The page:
Joint research from the University of Alabama at Birmingham Department of Psychology and Auburn University indicates that brain scans show signs of autism that could eventually support behavior-based diagnosis of autism and effective early intervention therapies. The findings appear online today in Frontiers in Human Neuroscience as part of a special issue on brain connectivity in autism. “This research suggests brain connectivity as a neural signature of autism and may eventually support clinical testing for autism,” said Rajesh Kana, Ph.D., associate professor of psychology and the project’s senior researcher. “We found the information transfer between brain areas, causal influence of one brain area on another, to be weaker in autism.” The investigators found that brain connectivity data from 19 paths in brain scans predicted whether the participants had autism, with an accuracy rate of 95.9 percent. Kana, working with a team including Gopikrishna Deshpande, Ph.D., from Auburn University’s MRI Research Center, studied 15 high-functioning adolescents and adults with autism, as well as 15 typically developing control participants ages 16-34 years. Kana’s team collected all data in his autism lab at UAB that was then analyzed using a novel connectivity method at Auburn. The current study showed that adults with autism spectrum disorders processed social cues differently than typical controls. It also revealed the disrupted brain connectivity that explains their difficulty in understanding social processes. “We can see that there are consistently weaker brain regions due to the disrupted brain connectivity,” Kana said. “There’s a very clear difference.” Participants in this study were asked to choose the most logical of three possible endings as they watched a series of comic strip vignettes while a functional MRI scanner measured brain activity. The scenes included a glass about to fall off a table and a man enjoying the music of a street violinist and giving him a cash tip. Most participants in the autism group had difficulty in finding a logical end to the violinist scenario, which required an understanding of emotional and mental states. The current study showed that adults with autism spectrum disorders struggle to process subtle social cues, and altered brain connectivity may underlie their difficulty in understanding social processes. “We can see that the weaker connectivity hinders the cross-talk among brain regions in autism,” Kana said. Kana plans to continue his research on autism. “Over the next five to 10 years, our research is going in the direction of finding objective ways to supplement the diagnosis of autism with medical testing and testing the effectiveness of intervention in improving brain connectivity,” Kana said. Autism is currently diagnosed through interviews and behavioral observation. Although autism can be diagnosed by 18 months, in reality, earliest diagnoses occur around ages 4-6 as children face challenges in school or social settings. “Parents usually have a longer road before getting a firm diagnosis for their child now,” Kana said. “You lose a lot of intervention time, which is so critical. Brain imaging may not be able to replace the current diagnostic measures; but if it can supplement them at an earlier age, that’s going to be really helpful.” The findings of this study build on Kana’s research collaborations with Auburn that began in 2010. Lauren Libero, a graduate student in the UAB Department of Psychology, assisted in the research. READ...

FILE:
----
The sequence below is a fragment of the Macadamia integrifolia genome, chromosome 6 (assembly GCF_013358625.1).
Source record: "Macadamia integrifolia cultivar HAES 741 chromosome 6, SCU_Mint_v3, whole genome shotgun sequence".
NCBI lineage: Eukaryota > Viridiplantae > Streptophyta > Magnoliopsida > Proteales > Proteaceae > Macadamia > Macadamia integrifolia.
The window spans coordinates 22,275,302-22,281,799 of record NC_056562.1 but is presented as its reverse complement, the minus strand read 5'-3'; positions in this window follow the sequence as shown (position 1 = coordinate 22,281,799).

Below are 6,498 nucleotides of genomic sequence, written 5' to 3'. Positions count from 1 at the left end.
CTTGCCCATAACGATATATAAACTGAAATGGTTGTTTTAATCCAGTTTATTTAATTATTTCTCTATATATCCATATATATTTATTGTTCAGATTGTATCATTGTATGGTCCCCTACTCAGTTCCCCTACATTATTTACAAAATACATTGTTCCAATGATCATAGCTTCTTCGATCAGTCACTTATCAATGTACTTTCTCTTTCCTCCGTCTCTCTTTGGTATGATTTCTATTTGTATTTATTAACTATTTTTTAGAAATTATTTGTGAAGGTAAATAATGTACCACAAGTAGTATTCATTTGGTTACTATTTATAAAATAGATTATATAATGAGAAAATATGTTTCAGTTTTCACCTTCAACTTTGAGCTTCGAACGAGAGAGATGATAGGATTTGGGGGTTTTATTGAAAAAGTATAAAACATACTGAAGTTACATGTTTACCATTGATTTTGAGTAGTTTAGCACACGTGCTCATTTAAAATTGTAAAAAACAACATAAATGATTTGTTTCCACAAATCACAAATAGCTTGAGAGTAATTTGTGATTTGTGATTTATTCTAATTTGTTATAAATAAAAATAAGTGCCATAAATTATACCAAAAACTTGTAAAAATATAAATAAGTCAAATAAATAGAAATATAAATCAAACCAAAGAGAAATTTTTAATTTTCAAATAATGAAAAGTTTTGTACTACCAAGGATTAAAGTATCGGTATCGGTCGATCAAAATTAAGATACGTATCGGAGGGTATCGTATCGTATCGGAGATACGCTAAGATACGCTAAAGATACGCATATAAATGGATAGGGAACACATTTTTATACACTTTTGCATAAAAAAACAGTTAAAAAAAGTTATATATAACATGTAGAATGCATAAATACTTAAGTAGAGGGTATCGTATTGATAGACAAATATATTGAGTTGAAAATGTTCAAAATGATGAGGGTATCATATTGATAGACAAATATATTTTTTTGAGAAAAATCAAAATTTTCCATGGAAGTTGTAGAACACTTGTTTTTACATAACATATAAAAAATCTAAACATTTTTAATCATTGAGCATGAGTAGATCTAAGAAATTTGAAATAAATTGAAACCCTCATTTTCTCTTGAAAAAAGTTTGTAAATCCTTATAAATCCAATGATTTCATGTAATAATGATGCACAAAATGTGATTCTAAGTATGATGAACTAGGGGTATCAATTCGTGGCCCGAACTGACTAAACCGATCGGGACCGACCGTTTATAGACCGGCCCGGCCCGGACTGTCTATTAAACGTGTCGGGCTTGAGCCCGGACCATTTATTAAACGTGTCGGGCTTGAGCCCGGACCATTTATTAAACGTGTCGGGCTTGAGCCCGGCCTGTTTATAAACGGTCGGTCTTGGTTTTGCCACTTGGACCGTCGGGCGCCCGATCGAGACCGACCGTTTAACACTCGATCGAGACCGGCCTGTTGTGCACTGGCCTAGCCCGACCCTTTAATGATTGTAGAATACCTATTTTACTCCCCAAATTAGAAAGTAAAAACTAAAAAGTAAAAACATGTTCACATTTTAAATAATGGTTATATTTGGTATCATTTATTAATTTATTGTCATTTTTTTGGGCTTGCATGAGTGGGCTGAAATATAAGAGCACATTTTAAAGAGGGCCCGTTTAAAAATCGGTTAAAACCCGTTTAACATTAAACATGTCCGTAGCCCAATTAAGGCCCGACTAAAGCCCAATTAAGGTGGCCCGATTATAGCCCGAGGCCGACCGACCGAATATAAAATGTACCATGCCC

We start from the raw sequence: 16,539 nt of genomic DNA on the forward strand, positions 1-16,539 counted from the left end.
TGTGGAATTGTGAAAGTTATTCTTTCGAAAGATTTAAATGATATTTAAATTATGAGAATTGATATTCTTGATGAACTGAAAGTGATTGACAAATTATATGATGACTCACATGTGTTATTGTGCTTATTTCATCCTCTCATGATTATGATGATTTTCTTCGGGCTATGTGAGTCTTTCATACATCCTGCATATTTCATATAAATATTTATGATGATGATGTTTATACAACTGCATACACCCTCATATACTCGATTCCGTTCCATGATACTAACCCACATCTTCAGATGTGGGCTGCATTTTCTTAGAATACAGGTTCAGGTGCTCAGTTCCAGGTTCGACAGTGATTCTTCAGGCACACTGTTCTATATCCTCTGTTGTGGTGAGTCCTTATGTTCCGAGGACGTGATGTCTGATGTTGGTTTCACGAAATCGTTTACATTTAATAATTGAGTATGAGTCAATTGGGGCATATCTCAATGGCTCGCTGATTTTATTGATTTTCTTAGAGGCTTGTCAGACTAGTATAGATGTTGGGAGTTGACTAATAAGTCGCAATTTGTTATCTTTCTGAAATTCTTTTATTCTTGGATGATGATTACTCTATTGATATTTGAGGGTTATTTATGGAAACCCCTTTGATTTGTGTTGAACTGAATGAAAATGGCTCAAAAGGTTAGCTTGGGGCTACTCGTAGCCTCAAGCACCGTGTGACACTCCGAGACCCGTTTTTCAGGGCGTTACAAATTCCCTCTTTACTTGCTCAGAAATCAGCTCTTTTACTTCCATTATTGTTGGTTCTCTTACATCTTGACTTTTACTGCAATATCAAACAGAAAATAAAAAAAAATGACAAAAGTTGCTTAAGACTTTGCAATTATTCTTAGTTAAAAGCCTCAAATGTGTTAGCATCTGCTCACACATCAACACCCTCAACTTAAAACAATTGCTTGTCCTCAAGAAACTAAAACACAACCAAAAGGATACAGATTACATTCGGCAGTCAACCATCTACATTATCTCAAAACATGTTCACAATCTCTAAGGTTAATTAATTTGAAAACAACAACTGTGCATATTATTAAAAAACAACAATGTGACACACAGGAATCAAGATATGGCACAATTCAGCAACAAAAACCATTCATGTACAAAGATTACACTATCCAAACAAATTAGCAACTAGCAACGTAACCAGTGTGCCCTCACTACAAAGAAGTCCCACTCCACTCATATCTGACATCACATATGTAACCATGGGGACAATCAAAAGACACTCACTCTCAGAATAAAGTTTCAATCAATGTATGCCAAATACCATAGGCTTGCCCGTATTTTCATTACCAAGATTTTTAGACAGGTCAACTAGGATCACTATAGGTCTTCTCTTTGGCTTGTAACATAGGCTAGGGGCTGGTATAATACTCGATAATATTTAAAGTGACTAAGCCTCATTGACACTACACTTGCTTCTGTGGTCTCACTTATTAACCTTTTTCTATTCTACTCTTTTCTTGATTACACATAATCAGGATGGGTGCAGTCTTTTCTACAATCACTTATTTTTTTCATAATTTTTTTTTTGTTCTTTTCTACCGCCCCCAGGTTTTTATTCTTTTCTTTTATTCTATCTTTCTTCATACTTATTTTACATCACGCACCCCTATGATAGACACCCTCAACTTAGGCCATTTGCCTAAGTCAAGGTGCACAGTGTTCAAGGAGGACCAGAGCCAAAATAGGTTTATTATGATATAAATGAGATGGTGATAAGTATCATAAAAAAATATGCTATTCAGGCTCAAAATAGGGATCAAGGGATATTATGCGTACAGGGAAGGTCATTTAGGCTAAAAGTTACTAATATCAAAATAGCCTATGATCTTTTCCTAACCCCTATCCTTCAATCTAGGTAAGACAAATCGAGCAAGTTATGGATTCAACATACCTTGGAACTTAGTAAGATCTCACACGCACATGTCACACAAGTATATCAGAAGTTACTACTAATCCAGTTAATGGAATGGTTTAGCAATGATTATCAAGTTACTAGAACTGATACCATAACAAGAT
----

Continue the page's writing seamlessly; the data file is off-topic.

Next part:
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Study Points to Methylation-based ‘Clock’ for Determining Tissue Age

Posted by on Oct 21, 2013 in Genetics, Uncategorized | 0 comments

Study Points to Methylation-based ‘Clock’ for Determining Tissue Age

NEW YORK (GenomeWeb News) – Methylation marks across the human genome may make up an “epigenetic clock” for gauging the chronological age of various tissues in the human body, according to a study published online last night in Genome Biology. A University of California at Los Angeles researcher used a computational method to fish out more than 350 age-informative cytosine methylation markers from thousands of healthy samples collected across the human lifespan and profiled using microarrays for prior studies. Findings from the study suggest the resulting methylation-based aging predictor can accurately determine chronological age across multiple tissue types. The work also offered insights into how tissues age with time and revealed differences in aging profiles between tissues and in tumor samples. More work is needed to untangle the nature of the relationship between age and the methylation profiles described in the study. “The big question is whether the biological clock controls a process that leads to aging,” the study’s author, Steve Horvath, a human genetics and biostatistics researcher affiliated with UCLA’s David Geffen School of Medicine and the UCLA Fielding School of Public Health, said in a statement. “If so, the clock will become an important biomarker for studying new therapeutic approaches to keeping us young,” he added. In an effort to explore previously proposed ties between aging and epigenetics, Horvath brought together cytosine methylation profiles that had been ascertained for 7,844 samples using Illumina 27K or 450K arrays. The sample represented 51 non-cancerous human tissue and/or cell types and came from 82 different datasets, Horvath noted. With a training set that included 39 of the datasets, he used a so-called elastic net regression model to whittle down to a set of 352 cytosine methylation marks that appeared promising for predicting the age of multiple tissues. This methylation-based epigenetic clock was subsequently validated in healthy samples from dozens more studies before being used to assess aging patterns at specific cell stages or in tissue types. After establishing these methylation-based clocks in normal tissues, for instance, Horvath turned his attention to 5,826 cancer samples from 32 different DNA methylation datasets. That arm of the analysis indicated that the ability to predict age using the methylation clock tends to break down somewhat in tumor samples. Generally speaking, though, cancers have DNA methylation “ages” beyond their years and appear far older than corresponding non-cancerous tissue. That was especially true for tumors containing relatively modest somatic mutation burdens. It was also the case for some of the breast cancer samples examined in the study, though even normal breast tissue appeared to acquire more aged methylation marks than other tissues of the same chronological age. “Healthy breast tissue is about two to three years older than the rest of a woman’s body,” Horvath noted. “If a woman has breast cancer, the healthy tissue next to the tumor is an average of 12 years older than the rest of her body.” Breast tissue was one of the tissue types that showed less precise calibration on the DNA methylation-based aging clock, Horvath noted, particularly in the cancerous cases. But for samples from women without cancer, the epigenetic clock came up with age estimates that were within around seven-and-a-half years of individuals’ chronological age, on average. Induced pluripotent stem cells had “young” or “reset” epigenetic clocks, according...